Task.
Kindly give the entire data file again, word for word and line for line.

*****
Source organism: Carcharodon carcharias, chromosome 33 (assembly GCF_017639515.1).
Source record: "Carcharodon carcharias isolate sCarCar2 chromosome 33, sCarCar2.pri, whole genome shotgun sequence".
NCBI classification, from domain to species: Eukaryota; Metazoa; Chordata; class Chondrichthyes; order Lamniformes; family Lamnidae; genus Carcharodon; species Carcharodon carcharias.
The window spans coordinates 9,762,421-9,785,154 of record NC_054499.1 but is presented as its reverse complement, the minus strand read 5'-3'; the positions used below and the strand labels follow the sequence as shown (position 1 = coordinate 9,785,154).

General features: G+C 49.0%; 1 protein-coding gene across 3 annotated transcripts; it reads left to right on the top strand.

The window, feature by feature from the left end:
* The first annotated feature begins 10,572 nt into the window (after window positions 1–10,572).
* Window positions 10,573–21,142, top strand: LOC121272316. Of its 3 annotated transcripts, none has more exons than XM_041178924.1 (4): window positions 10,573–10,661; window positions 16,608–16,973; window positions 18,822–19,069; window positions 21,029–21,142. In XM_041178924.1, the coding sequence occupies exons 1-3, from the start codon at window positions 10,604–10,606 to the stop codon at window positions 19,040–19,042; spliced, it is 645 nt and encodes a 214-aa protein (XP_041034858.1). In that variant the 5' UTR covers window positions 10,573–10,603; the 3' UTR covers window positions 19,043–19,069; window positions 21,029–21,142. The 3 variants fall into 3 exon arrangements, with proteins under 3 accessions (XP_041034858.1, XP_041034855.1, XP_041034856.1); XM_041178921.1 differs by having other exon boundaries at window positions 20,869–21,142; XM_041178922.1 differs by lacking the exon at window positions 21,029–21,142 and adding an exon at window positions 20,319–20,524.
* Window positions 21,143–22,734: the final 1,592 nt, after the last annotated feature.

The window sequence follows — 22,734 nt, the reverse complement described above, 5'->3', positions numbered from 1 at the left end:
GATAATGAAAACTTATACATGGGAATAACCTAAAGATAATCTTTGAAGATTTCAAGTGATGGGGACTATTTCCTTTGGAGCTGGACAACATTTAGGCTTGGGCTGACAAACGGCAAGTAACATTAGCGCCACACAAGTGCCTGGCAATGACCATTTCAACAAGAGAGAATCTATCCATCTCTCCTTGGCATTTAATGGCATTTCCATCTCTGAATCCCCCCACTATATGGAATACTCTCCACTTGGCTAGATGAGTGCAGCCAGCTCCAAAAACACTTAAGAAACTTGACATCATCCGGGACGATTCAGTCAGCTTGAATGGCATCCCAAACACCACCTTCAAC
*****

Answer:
Source organism: Carcharodon carcharias, chromosome 33 (assembly GCF_017639515.1).
Source record: "Carcharodon carcharias isolate sCarCar2 chromosome 33, sCarCar2.pri, whole genome shotgun sequence".
NCBI classification, from domain to species: Eukaryota; Metazoa; Chordata; class Chondrichthyes; order Lamniformes; family Lamnidae; genus Carcharodon; species Carcharodon carcharias.
The window spans coordinates 9,762,421-9,785,154 of record NC_054499.1 but is presented as its reverse complement, the minus strand read 5'-3'; the positions used below and the strand labels follow the sequence as shown (position 1 = coordinate 9,785,154).

General features: G+C 49.0%; 1 protein-coding gene across 3 annotated transcripts; it reads left to right on the top strand.

The window, feature by feature from the left end:
* The first annotated feature begins 10,572 nt into the window (after window positions 1–10,572).
* Window positions 10,573–21,142, top strand: LOC121272316. Of its 3 annotated transcripts, none has more exons than XM_041178924.1 (4): window positions 10,573–10,661; window positions 16,608–16,973; window positions 18,822–19,069; window positions 21,029–21,142. In XM_041178924.1, the coding sequence occupies exons 1-3, from the start codon at window positions 10,604–10,606 to the stop codon at window positions 19,040–19,042; spliced, it is 645 nt and encodes a 214-aa protein (XP_041034858.1). In that variant the 5' UTR covers window positions 10,573–10,603; the 3' UTR covers window positions 19,043–19,069; window positions 21,029–21,142. The 3 variants fall into 3 exon arrangements, with proteins under 3 accessions (XP_041034858.1, XP_041034855.1, XP_041034856.1); XM_041178921.1 differs by having other exon boundaries at window positions 20,869–21,142; XM_041178922.1 differs by lacking the exon at window positions 21,029–21,142 and adding an exon at window positions 20,319–20,524.
* Window positions 21,143–22,734: the final 1,592 nt, after the last annotated feature.

The window sequence follows — 22,734 nt, the reverse complement described above, 5'->3', positions numbered from 1 at the left end:
GATAATGAAAACTTATACATGGGAATAACCTAAAGATAATCTTTGAAGATTTCAAGTGATGGGGACTATTTCCTTTGGAGCTGGACAACATTTAGGCTTGGGCTGACAAACGGCAAGTAACATTAGCGCCACACAAGTGCCTGGCAATGACCATTTCAACAAGAGAGAATCTATCCATCTCTCCTTGGCATTTAATGGCATTTCCATCTCTGAATCCCCCCACTATATGGAATACTCTCCACTTGGCTAGATGAGTGCAGCCAGCTCCAAAAACACTTAAGAAACTTGACATCATCCGGGACGATTCAGTCAGCTTGAATGGCATCCCAAACACCACCTTCAAC